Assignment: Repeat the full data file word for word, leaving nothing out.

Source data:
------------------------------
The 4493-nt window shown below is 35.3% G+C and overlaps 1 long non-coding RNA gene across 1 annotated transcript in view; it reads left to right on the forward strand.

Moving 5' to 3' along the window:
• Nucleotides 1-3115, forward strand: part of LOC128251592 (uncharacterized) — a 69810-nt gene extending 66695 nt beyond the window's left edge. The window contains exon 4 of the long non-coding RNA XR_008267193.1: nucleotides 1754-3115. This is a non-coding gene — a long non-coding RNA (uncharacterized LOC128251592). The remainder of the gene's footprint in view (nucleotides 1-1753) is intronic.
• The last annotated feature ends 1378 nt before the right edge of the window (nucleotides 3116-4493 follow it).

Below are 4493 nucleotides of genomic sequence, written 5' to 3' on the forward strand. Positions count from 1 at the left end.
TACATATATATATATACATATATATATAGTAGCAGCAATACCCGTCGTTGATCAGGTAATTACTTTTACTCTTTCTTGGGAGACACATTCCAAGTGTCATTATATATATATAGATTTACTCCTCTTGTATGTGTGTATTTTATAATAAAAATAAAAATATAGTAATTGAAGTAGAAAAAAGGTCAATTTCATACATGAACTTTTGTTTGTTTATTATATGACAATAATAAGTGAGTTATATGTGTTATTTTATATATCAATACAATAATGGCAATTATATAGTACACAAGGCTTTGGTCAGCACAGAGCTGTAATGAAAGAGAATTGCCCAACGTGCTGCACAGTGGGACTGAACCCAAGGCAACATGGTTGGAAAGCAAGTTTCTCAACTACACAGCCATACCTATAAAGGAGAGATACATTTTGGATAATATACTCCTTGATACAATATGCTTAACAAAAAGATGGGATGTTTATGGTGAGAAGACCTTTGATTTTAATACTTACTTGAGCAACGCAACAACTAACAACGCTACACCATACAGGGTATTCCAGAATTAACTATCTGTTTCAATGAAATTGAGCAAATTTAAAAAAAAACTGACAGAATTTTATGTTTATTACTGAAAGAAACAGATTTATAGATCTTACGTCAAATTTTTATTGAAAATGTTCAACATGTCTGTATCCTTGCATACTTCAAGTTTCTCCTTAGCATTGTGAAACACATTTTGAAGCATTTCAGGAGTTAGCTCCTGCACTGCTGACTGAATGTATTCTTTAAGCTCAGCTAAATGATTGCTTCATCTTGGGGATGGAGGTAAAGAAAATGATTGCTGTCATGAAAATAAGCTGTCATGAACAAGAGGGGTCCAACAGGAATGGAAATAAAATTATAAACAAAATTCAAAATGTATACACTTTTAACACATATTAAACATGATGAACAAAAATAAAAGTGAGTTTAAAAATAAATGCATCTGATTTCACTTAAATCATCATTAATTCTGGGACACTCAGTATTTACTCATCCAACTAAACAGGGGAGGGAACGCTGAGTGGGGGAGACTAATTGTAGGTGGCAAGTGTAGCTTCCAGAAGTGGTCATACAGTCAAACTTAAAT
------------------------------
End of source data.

The 4493-nt window shown below is 35.3% G+C and overlaps 1 long non-coding RNA gene across 1 annotated transcript in view; it reads left to right on the forward strand.

Moving 5' to 3' along the window:
• Nucleotides 1-3115, forward strand: part of LOC128251592 (uncharacterized) — a 69810-nt gene extending 66695 nt beyond the window's left edge. The window contains exon 4 of the long non-coding RNA XR_008267193.1: nucleotides 1754-3115. This is a non-coding gene — a long non-coding RNA (uncharacterized LOC128251592). The remainder of the gene's footprint in view (nucleotides 1-1753) is intronic.
• The last annotated feature ends 1378 nt before the right edge of the window (nucleotides 3116-4493 follow it).

Below are 4493 nucleotides of genomic sequence, written 5' to 3' on the forward strand. Positions count from 1 at the left end.
TACATATATATATATACATATATATATAGTAGCAGCAATACCCGTCGTTGATCAGGTAATTACTTTTACTCTTTCTTGGGAGACACATTCCAAGTGTCATTATATATATATAGATTTACTCCTCTTGTATGTGTGTATTTTATAATAAAAATAAAAATATAGTAATTGAAGTAGAAAAAAGGTCAATTTCATACATGAACTTTTGTTTGTTTATTATATGACAATAATAAGTGAGTTATATGTGTTATTTTATATATCAATACAATAATGGCAATTATATAGTACACAAGGCTTTGGTCAGCACAGAGCTGTAATGAAAGAGAATTGCCCAACGTGCTGCACAGTGGGACTGAACCCAAGGCAACATGGTTGGAAAGCAAGTTTCTCAACTACACAGCCATACCTATAAAGGAGAGATACATTTTGGATAATATACTCCTTGATACAATATGCTTAACAAAAAGATGGGATGTTTATGGTGAGAAGACCTTTGATTTTAATACTTACTTGAGCAACGCAACAACTAACAACGCTACACCATACAGGGTATTCCAGAATTAACTATCTGTTTCAATGAAATTGAGCAAATTTAAAAAAAAACTGACAGAATTTTATGTTTATTACTGAAAGAAACAGATTTATAGATCTTACGTCAAATTTTTATTGAAAATGTTCAACATGTCTGTATCCTTGCATACTTCAAGTTTCTCCTTAGCATTGTGAAACACATTTTGAAGCATTTCAGGAGTTAGCTCCTGCACTGCTGACTGAATGTATTCTTTAAGCTCAGCTAAATGATTGCTTCATCTTGGGGATGGAGGTAAAGAAAATGATTGCTGTCATGAAAATAAGCTGTCATGAACAAGAGGGGTCCAACAGGAATGGAAATAAAATTATAAACAAAATTCAAAATGTATACACTTTTAACACATATTAAACATGATGAACAAAAATAAAAGTGAGTTTAAAAATAAATGCATCTGATTTCACTTAAATCATCATTAATTCTGGGACACTCAGTATTTACTCATCCAACTAAACAGGGGAGGGAACGCTGAGTGGGGGAGACTAATTGTAGGTGGCAAGTGTAGCTTCCAGAAGTGGTCATACAGTCAAACTTAAAT